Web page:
For Escoffier, this exercise in categorization was part of what made this collection of edibles a meal. In recording this and other wartime meals in his memoir in formal menu form, Escoffier raised them to a higher level than simple military grub. He put these humble repasts on equal footing with the extraordinarily complicated meals he later prepared for royalty and other celebrities. Escoffier retrospectively fashioned these simple menus to show that he cared about and put great thought and effort into his wartime cooking. Although he was limited by raw materials and primitive conditions, he did not abandon his principles or his training. He did not stray from his mental template of a meal.

One of the basic categories that all humans employ is that between food and non-food. No one eats everything in the environment that can be consumed and digested by a human. It seems to me that Escoffier is an example of taking this distinction one level higher: he makes it clear that he provided food for his men and not simply fuel. Escoffier’s battlefield cooking endeavored to go beyond mere sustenance, despite the wartime conditions. Escoffier worked to turn the results of his foraging into a cultural product, a creative expression of his mind, rather than leave them as a collection of nutritive substances. Central to this act of re-classification was classification itself, in placing the different foods into their ordered places in the menu.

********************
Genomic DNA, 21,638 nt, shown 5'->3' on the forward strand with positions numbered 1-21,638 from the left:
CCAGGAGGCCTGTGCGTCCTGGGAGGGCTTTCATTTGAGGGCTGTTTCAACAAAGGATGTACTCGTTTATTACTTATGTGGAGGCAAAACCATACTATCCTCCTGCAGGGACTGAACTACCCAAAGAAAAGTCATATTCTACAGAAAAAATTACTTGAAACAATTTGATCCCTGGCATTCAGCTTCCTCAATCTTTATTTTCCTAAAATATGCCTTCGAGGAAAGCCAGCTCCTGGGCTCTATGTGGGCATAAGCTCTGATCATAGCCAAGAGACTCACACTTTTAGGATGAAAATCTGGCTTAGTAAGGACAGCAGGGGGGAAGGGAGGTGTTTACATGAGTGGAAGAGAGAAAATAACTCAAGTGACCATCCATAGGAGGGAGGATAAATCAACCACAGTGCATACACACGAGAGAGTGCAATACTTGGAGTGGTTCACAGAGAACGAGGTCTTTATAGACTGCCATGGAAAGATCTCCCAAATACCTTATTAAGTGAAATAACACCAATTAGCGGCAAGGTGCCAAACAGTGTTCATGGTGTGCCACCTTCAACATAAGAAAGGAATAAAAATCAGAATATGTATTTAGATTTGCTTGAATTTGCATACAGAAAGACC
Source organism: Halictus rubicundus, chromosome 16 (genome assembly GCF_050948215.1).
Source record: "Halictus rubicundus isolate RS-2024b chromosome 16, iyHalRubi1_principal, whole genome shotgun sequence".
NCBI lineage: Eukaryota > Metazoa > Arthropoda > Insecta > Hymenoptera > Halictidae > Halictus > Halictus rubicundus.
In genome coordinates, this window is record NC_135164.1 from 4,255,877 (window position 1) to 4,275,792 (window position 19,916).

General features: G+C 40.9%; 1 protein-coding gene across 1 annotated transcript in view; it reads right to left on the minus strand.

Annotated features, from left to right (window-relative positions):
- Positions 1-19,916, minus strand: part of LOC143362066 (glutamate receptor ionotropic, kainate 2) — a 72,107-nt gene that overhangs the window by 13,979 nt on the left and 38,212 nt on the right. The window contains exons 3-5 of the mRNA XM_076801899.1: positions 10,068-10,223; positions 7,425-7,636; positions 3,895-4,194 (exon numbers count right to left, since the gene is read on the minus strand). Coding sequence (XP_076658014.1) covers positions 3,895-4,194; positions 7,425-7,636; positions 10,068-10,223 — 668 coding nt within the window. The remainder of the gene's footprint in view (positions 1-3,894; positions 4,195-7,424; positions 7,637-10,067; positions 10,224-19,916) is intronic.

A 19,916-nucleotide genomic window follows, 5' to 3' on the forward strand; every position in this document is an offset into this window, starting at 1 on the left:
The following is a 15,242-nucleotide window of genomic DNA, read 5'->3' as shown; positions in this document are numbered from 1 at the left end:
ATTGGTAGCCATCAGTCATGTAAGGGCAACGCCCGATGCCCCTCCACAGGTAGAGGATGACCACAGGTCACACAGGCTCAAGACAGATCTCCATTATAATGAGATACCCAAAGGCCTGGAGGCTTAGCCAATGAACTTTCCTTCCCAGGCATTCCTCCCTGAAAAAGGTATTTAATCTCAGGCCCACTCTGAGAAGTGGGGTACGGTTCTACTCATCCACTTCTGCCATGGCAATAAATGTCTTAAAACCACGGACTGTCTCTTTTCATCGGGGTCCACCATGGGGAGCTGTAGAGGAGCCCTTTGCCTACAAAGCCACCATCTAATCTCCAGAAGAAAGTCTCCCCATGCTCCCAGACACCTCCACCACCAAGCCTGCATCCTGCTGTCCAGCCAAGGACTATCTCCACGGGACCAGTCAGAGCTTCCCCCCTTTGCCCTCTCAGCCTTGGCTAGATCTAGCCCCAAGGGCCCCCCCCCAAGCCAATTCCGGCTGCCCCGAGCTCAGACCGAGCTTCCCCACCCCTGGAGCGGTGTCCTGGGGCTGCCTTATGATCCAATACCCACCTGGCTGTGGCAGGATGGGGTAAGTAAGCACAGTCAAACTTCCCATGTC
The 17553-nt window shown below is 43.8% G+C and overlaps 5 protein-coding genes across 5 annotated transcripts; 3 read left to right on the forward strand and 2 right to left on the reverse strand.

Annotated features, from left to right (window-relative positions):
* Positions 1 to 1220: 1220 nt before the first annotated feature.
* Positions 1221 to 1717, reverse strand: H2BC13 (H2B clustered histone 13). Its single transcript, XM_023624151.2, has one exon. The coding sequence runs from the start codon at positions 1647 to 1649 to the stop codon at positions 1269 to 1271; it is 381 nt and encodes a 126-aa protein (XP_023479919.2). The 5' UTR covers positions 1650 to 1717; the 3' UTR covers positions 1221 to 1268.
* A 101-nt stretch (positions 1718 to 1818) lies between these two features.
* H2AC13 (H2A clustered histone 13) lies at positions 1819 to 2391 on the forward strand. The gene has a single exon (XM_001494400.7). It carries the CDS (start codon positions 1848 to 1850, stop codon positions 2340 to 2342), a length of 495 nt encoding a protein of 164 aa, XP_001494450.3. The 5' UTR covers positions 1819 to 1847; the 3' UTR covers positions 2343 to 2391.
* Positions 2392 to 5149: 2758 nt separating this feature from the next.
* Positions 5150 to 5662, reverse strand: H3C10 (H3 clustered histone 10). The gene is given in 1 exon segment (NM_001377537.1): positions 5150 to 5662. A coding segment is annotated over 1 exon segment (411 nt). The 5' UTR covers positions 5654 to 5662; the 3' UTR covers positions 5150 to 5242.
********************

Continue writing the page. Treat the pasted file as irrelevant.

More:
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Table of Contents

Introduction I

1 Crispy 8

2 The Two-Legged, Large-Brained, Small-Faced, Superomnivorous Ape 40

3 Food and the Sensuous Brain 74

4 Eating More, Eating Less 108

5 Memories of Food and Eating 149

6 Categories: Good Food, Bad Food, Yes Food, No Food 186

7 Food and the Creative Journey 221

8 Theory of Mind, Theory of Food? 255

Notes 273

acknowledgments 303

Index 305